Early Origins of the Eastell family
The surname Eastell was first found in Kent
at Eastwell, a small hamlet and civil parish in the Borough of Ashford that dates back to the Domesday Book
of 1086 when it was listed as Estwelle. CITATION[CLOSE]
Williams, Dr Ann. And G.H. Martin, Eds., Domesday Book A Complete Translation. London: Penguin, 1992. Print. (ISBN 0-141-00523-8)
The place name literally means "eastern spring or stream," from the Old English "east" + "wic." CITATION[CLOSE]
Mills, A.D., Dictionary of English Place-Names. Oxford: Oxford University Press, 1991. Print. (ISBN 0-19-869156-4)
St Mary's Church is an ancient structure, completely restored and beautified by the Earl of Winchilsea, in 1844. It contains a tomb in memory of Richard Plantagenet, son of King Richard III, and who, having fled there after the Battle of Bosworth, was protected by Sir Thomas Moyle, lord of the manor. Today the church is in ruin and is designated by English Heritage as a Grade II listed building. The surname is descended from the tenant
of the village and lands of Eastwell, held by Norman Baron
Hugh de Montfort, who was recorded in the Domesday Book.
Early History of the Eastell family
This web page shows only a small excerpt of our Eastell research.Another 171 words (12 lines of text) covering the years 1273, 1279, 1469 and 1550 are included under the topic Early Eastell History in all our PDF Extended History products and printed products wherever possible.
Eastell Spelling Variations
Endless spelling variations
are a prevailing characteristic of Norman surnames. Old and Middle English lacked any definite spelling rules, and the introduction of Norman French added an unfamiliar ingredient to the English linguistic stew. French and Latin, the languages of the court, also influenced spellings. Finally, Medieval scribes generally spelled words according to how they sounded, so one person was often referred to by different spellings in different documents. The name has been spelled Eastell, Estwell, Eastwall, Estwall, Eastwel, Estwel, Easwell and many more.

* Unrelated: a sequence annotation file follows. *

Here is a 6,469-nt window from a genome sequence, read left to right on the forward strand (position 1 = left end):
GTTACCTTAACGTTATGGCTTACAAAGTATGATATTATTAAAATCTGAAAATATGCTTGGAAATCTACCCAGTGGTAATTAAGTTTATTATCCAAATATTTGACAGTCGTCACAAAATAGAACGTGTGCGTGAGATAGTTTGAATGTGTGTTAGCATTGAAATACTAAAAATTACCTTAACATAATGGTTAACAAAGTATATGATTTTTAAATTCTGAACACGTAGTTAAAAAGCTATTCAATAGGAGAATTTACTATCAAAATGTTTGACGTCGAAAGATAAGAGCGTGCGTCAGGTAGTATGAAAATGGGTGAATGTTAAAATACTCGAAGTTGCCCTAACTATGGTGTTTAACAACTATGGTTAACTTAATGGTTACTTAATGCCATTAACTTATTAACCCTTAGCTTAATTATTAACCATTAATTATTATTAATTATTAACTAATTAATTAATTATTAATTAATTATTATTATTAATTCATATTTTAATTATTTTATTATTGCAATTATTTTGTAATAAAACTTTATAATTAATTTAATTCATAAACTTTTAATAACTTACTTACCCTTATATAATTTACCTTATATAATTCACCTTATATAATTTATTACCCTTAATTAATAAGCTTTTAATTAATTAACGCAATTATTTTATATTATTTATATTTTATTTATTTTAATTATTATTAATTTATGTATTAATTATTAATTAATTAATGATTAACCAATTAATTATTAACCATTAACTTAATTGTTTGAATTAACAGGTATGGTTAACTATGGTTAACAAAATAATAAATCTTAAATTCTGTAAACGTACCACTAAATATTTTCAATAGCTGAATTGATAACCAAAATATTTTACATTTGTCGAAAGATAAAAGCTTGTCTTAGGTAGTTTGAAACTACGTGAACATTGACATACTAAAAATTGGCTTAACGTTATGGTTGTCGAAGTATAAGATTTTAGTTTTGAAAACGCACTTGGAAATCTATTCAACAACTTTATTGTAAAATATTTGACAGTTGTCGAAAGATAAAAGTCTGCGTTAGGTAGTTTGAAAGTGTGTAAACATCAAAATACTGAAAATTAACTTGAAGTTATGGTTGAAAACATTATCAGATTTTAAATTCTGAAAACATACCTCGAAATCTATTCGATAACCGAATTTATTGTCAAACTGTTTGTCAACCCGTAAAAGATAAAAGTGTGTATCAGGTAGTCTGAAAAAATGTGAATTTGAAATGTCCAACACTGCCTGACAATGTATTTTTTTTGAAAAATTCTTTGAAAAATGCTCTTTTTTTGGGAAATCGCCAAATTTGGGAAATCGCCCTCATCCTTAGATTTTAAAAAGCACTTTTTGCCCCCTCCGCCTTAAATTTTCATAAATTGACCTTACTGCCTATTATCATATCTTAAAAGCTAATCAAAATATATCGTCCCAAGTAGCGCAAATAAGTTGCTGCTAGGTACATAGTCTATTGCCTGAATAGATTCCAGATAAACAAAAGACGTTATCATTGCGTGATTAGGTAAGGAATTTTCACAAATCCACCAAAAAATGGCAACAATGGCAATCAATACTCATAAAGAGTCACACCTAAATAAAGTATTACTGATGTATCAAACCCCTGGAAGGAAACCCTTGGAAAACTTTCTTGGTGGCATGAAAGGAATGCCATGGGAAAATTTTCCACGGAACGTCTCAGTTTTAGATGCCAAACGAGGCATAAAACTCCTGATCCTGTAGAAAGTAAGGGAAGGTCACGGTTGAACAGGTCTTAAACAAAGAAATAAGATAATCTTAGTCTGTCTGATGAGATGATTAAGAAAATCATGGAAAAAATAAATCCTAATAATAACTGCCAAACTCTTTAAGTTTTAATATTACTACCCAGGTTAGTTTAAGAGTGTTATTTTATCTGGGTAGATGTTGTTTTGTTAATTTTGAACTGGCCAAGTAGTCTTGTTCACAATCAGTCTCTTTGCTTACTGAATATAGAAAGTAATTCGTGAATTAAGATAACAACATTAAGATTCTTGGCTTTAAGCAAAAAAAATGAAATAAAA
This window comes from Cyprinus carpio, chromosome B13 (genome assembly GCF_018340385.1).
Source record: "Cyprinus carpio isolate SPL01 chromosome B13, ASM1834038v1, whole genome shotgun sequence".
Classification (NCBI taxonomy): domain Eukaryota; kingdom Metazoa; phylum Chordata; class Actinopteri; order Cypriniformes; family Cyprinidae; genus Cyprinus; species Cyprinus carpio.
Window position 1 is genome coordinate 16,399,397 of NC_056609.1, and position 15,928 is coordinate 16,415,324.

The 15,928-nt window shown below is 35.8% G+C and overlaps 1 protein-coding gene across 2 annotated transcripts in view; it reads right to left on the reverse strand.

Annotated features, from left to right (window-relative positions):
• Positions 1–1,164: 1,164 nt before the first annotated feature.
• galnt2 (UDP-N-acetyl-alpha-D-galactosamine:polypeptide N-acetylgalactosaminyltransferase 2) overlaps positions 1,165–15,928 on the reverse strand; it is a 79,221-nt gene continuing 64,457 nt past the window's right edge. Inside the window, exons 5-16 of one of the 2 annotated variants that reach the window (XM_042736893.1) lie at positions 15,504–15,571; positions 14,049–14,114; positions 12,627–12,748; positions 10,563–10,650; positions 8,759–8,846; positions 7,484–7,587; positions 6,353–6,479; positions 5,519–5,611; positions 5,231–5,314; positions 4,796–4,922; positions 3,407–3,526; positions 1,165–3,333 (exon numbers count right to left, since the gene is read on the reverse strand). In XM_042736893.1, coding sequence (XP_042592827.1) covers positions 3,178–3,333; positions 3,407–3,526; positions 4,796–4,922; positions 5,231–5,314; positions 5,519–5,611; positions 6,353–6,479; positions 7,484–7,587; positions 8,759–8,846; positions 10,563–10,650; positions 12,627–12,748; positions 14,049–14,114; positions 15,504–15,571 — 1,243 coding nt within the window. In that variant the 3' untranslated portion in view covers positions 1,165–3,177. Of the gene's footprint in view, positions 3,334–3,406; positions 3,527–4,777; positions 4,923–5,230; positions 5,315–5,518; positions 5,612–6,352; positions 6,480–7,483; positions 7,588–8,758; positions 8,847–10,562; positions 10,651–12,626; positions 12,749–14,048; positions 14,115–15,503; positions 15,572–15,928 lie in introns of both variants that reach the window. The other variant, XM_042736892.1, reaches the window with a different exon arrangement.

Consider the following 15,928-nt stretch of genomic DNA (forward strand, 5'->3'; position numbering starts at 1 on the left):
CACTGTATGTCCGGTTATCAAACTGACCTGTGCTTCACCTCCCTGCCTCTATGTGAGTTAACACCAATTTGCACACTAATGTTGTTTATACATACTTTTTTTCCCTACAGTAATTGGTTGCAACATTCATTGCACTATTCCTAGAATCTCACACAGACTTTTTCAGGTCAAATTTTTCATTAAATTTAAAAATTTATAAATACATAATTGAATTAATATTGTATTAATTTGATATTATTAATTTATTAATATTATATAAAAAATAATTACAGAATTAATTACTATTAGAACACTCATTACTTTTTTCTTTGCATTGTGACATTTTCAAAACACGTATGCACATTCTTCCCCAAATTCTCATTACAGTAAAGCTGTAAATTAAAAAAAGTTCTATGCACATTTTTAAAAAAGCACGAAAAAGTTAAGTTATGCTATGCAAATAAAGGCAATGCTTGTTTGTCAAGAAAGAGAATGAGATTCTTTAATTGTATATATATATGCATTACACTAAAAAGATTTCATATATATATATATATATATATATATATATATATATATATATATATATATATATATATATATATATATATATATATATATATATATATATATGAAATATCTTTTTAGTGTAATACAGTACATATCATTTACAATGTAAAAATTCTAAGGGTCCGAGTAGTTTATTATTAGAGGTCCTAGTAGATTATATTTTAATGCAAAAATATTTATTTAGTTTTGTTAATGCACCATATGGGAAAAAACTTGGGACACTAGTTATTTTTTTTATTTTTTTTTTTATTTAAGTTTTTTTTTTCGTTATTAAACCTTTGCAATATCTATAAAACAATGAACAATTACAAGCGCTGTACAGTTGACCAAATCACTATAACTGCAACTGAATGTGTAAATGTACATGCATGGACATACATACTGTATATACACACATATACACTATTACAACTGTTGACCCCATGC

Early Notables of the Eastell family (pre 1700)
Outstanding amongst the family at this time was Richard Plantagenet or Richard of Eastwell (? 1469-1550) a reclusive bricklayer who claimed to be a son of Richard III, the last Plantagenet King of England
. As a child he was visitied four times a year by a mysterious gentleman who paid for... Another 57 words (4 lines of text) are included under the topic Early Eastell Notables in all our PDF Extended History products and printed products wherever possible.
Migration of the Eastell family to the New World and Oceana
To escape the political and religious persecution within England
at the time, many English families left for the various British colonies abroad. The voyage was extremely difficult, though, and the cramped, dank ships caused many to arrive in the New World diseased and starving. But for those who made it, the trip was most often worth it. Many of the families who arrived went on to make valuable contributions to the emerging nations of Canada and the United States. An inquiry into the early roots of North American families reveals a number of immigrants bearing the name Eastell or a variant listed above: the name represented in many forms and recorded from the mid 17th century in the great migration from Europe. Migrants settled in the eastern seaboard from Newfoundland, to Maine, to Virginia, the Carolinas, and to the islands..